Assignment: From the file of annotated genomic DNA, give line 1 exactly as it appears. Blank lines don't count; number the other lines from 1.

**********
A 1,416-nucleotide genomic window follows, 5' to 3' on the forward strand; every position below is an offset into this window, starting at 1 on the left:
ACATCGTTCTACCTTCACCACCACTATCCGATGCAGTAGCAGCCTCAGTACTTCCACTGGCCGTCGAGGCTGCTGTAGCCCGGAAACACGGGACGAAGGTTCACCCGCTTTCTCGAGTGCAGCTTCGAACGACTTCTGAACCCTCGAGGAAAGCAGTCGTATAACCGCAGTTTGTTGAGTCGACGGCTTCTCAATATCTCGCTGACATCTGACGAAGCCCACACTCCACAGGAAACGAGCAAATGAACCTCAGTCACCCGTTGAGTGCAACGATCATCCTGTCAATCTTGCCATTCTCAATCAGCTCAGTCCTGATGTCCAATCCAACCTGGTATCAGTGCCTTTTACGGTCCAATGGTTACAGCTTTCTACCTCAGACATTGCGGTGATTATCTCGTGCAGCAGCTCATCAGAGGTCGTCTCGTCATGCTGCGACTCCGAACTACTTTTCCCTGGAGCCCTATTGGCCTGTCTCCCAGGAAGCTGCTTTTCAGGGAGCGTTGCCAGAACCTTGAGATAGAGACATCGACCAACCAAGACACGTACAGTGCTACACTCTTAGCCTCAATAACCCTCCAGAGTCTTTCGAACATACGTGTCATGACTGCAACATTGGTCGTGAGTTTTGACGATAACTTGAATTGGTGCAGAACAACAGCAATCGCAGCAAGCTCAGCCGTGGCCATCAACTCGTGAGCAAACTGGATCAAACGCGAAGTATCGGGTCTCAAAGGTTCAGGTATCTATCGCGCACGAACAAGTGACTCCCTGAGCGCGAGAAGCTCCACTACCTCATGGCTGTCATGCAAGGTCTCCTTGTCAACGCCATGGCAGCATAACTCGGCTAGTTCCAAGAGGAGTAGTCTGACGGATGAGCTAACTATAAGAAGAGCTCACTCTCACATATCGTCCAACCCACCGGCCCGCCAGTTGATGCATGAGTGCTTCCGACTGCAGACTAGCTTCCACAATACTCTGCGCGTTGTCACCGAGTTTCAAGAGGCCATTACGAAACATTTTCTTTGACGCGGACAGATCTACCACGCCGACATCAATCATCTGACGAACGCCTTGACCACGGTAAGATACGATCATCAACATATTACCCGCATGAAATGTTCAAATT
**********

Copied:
A 1,416-nucleotide genomic window follows, 5' to 3' on the forward strand; every position below is an offset into this window, starting at 1 on the left: